If you haven’t burned fuel for a while, the dashboard display will encourage you to burn some gas, by driving the vehicle beyond its 40 miles battery-supplied power. You can ignore the call to action, but after two warnings about the need to drive using some gasoline, the car will take matters into its own hands. The Volt will then start up the gas engine in order to burn off stale gasoline, circulate engine oil, and pressurize the engine system.

When the car completes this “engine and fuel maintenance mode,” it shuts down again, giving the reins solely back to the electric motor. At that point—for drivers who stay close to home—the gasoline is again left in reserve for days, weeks or months, until your next rare and infrequent trip to the pumps.

Complete article and user comments:
http://www.plugincars.com/putting-thought-putting-gas-chevy-volt-69473.html

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Defending the Plug-in Car; Anti-EV Rhetoric Attains High Crescendo
http://www.plugincars.com/defending-plug-car-anti-plug-rhetoric-attains-high-crescendo-70845.html

A recent anti-electric car opinion piece by Neil Winton on the Detroit News begins, “It’s nearly time to put up or shut up.” After reading the piece through several times, our writer Nick Chambers addressed the overarching points of his article and dissected them for your reading pleasure.

Here’s the first assertion by Mr. Winton: “The first evidence of battery-power reality will be an enormous increase in call outs for road side assistance as electric motors expire miles from home.”

Nick’s rebuttal: Essentially what Winton is saying here is that you, the electric car purchaser, are too stupid to even be able to communicate in grunts and gestures. He’s also showing an intriguing lack of understanding of how plug-ins work; I think he meant “as the batteries expire miles from home.”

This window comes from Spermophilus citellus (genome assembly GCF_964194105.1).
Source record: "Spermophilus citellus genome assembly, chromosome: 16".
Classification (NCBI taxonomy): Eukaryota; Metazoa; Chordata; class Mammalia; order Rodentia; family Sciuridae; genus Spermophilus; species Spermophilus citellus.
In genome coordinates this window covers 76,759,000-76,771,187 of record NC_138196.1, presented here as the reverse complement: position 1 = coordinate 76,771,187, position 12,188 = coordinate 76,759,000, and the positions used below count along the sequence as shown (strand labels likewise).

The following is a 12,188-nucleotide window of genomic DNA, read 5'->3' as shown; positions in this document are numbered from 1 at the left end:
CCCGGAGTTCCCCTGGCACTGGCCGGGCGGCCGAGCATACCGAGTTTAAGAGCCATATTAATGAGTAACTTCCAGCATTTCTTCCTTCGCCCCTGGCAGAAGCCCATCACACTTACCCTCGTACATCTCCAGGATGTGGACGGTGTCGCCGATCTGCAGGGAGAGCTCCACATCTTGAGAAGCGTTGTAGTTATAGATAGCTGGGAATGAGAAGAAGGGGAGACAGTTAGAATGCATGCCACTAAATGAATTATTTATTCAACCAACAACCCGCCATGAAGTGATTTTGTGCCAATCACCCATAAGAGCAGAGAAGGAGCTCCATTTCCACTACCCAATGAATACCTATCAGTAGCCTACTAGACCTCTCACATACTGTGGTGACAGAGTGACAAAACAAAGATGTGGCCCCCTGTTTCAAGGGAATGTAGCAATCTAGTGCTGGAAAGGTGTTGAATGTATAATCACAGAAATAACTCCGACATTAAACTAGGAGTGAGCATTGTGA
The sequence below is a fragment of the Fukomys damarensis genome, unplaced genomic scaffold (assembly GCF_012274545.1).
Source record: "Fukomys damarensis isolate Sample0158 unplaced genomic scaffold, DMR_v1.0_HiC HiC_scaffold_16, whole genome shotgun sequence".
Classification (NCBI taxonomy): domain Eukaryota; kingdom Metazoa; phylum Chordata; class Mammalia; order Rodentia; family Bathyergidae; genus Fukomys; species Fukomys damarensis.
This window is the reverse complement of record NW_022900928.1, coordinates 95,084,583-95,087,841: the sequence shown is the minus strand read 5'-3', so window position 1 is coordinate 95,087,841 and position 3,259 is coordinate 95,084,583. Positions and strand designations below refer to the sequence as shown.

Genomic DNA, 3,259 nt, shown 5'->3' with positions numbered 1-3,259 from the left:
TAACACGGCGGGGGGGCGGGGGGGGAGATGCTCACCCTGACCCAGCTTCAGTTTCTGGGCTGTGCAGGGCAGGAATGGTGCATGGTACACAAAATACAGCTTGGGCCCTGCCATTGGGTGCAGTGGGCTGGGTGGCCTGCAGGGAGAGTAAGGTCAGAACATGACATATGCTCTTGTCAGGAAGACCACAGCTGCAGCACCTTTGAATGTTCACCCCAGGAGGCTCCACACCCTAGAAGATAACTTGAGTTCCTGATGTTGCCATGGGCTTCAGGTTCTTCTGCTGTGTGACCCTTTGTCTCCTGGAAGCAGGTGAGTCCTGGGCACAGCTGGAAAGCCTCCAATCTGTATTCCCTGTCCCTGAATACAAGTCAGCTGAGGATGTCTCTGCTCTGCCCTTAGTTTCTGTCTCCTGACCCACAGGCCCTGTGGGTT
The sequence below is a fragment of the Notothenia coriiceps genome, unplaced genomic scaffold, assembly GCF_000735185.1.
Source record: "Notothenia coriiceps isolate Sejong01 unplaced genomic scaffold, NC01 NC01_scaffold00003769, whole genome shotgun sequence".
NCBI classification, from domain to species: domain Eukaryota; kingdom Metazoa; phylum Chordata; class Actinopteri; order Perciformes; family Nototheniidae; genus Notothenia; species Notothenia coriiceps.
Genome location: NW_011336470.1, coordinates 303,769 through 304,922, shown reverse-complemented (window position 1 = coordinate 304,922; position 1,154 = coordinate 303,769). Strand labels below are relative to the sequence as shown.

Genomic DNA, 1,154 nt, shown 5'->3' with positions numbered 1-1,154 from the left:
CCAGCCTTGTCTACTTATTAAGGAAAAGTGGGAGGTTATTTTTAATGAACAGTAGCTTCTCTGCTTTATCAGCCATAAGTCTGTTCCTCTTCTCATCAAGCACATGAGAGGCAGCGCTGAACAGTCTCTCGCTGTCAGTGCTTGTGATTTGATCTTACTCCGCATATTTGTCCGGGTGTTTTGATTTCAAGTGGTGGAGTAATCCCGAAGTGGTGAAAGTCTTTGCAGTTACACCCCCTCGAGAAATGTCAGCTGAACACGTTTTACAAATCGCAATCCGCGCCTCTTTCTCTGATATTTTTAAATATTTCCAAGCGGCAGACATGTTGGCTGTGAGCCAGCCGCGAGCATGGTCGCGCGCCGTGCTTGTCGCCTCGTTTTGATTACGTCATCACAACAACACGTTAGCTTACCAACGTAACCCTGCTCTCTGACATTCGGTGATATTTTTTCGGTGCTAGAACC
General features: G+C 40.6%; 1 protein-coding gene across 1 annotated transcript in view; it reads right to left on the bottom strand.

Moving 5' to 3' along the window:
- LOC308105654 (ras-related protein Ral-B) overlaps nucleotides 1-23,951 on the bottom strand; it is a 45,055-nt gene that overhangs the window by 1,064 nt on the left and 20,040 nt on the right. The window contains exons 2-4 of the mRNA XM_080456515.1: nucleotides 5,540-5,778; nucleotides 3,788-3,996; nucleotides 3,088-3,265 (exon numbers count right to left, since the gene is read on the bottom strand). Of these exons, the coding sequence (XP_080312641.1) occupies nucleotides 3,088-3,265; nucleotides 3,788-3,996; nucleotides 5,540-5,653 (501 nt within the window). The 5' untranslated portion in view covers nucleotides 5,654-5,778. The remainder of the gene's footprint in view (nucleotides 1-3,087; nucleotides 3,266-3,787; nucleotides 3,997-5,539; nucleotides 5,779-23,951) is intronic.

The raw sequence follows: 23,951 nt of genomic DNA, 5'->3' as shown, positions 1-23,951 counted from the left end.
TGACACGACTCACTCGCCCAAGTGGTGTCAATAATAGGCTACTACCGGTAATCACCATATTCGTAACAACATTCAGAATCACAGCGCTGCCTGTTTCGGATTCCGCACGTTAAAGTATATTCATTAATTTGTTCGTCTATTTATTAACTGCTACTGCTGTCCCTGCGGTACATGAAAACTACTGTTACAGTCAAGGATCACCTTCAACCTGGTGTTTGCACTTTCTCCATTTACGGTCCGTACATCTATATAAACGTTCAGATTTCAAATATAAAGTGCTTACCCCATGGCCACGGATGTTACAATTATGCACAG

Unless the driver of a plug-in car is completely unaware of the limitations of his or her vehicle and doesn’t ever look at the dashboard, this just won’t happen. It’s like saying that you’d willingly take your 300 mile range combustion-engined SUV on a 400-mile trip into the tundra of Siberia knowing that you would have no access to fuel. Who would do that? Nobody. It’d be stupid.

Luckily most people in Europe and the U.S. drive less than 40 miles a day, so the EV can handle 90 percent of your daily needs, and when it doesn’t you use your second car.

The other points asserted by Mr. Winton (and ripped up by Nick) relate to EVs not being capable of highway speeds; the silence of battery cars leading to more pedestrian deaths; the supposed higher cost of ownership for battery cars; electricity generation and distribution being less efficient than fossil fuel acquisition and distribution; and the classic criticism that EVs really aren’t green after all.

Full article:
http://www.plugincars.com/defending-plug-car-anti-plug-rhetoric-attains-high-crescendo-70845.html

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WRAP-UP
That’s all for now. We hope to continue the conversation with you at the Bay Area Green Drive Expo on Oct. 9. Don’t forget to get your free admission by using this discount code: HYBRIDCARS on this page:
http://greendriveexpo.com/greendriveexpocoupon

I’m serving as the Master of Ceremonies for the public program. Again, please come by and say hello. Until then…

Happy Driving,
Bradley Berman
[email protected]